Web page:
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Homily of Cardinal Advincula for the Feast of the Sto Niño

Updated: May 17, 2022

Homily of His Eminence Cardinal Jose Advincula

Archbishop of Manila

For the Feast of the Sto. Nino

January 16, 2022; 2nd Sunday in Ordinary Time

Today the Philippine Church celebrates the Feast of the Santo Niño.

Our devotion to the Child Jesus is so widespread that the Holy Father has given us Filipinos special permission to celebrate every third Sunday of January this feast.

This devotion so unique to our culture and reflects our spiritual and psychological disposition as a people.

We have the propensity for small things. There was a time when our national bird was a maya. (It was only in 1995 when our Former President Fidel Ramos officially declared Philippine Eagle as the national bird representing the Philippines.) In his classic essay entitled “A Heritage of Smallness”, Nick Joaquin enumerated many small things found in our culture. According to him, “Society for the Filipino is a small rowboat: the barangay. Geography for the Filipino is a small locality: the barrio. History for the Filipino is a small vague saying: matanda pa kay mahoma; noong peacetime. Enterprise for the Filipino is a small stall: the sari-sari. Industry and production for the Filipino are the small immediate searchings of each day: isang kahig, isang tuka. And commerce for the Filipino is the smallest degree of retail: the tingi.”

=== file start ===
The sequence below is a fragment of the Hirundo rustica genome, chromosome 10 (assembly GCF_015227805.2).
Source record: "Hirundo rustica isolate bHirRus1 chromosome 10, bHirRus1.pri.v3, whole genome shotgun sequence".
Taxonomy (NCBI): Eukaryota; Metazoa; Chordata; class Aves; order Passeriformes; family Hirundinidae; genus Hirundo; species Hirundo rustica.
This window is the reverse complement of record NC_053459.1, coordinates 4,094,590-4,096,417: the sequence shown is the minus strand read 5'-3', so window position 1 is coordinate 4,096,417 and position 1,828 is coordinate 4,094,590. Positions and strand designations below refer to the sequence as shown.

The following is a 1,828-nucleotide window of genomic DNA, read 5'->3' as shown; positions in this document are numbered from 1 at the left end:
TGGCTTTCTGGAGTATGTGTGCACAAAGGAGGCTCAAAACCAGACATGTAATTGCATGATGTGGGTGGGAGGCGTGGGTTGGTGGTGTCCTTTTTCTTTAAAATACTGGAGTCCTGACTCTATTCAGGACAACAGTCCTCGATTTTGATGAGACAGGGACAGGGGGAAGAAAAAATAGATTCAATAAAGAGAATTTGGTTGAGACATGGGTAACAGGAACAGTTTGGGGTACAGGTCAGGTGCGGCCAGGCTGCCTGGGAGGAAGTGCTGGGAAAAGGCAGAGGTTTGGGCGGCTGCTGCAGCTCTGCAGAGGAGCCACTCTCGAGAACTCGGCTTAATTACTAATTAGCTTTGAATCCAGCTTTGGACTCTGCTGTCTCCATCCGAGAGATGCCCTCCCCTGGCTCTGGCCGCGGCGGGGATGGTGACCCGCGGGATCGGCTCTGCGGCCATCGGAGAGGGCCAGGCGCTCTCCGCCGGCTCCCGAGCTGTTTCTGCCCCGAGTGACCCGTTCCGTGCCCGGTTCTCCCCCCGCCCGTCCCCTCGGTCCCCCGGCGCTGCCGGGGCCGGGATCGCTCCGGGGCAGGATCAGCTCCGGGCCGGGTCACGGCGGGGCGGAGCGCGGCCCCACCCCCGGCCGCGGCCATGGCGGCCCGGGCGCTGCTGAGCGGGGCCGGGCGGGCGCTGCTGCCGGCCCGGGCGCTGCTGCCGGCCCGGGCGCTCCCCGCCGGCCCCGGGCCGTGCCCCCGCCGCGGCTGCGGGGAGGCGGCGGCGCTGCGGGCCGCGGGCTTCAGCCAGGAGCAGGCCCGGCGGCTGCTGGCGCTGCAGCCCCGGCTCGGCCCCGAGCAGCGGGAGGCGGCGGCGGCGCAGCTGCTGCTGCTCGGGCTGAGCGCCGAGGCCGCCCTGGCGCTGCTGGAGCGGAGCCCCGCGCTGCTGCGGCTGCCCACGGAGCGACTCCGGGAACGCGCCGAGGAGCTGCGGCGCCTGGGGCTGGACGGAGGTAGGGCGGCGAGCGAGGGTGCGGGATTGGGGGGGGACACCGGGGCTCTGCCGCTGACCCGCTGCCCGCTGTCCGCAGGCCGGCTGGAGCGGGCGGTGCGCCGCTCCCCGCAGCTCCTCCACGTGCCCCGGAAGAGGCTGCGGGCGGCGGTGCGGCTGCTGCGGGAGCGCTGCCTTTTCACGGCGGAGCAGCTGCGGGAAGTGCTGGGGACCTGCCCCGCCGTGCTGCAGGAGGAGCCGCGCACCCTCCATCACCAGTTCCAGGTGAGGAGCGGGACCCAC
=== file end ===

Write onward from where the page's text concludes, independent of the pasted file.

This why in our spiritual life, we are fond of the Santo Niño. We can easily identify ourselves with the Child Jesus.

Child-like, Not Childish

While this devotion is pleasing to our Lord, just like all other devotions, it needs purification, it needs to mature; for God is pleased with the child-like, but not with the childish. We can manipulate and command a child into doing what we want but with the mature Christ, we cannot.

As an adult, Christ confronts us in our wrongdoings, as He rebuked the hypocrites of His time. The Lord as an adult commanded His apostles to proclaim the Good News to the entire world. His thinking was big. Our ancestors in faith did the same. Our iconic cathedrals, basilicas, old churches are huge. They built them hundreds of years ago when the population was small, but they thought of us. We must also therefore think big for the generations yet to come. We must think big for the common good. We must think big for others’ welfare.

Why is it that children are pleasing to our Lord? Is it because they are sinless? No. It is because when they reach the age of reason, we guide them to confession. We know from our experience that at that age, we already had quarrels, and that we had told small lies. Children are pleasing to our Lord not because they are innocent; but because of their complete dependence on their parents.

This is what we adults lack. We depend on ourselves, on our intelligence and strength, on our resources and connections, so much that we fail to trust in God’s providence.

The Lord wants us to be humble so that He can dwell in us. He cannot dwell in the hearts of those who are so full of themselves.

He wants us to be with Him forever. The gate to our heavenly home is narrow. Going there is an uphill climb. We need to be small and little so that we can pass through the narrow gate and carry our bodies in the uphill climb.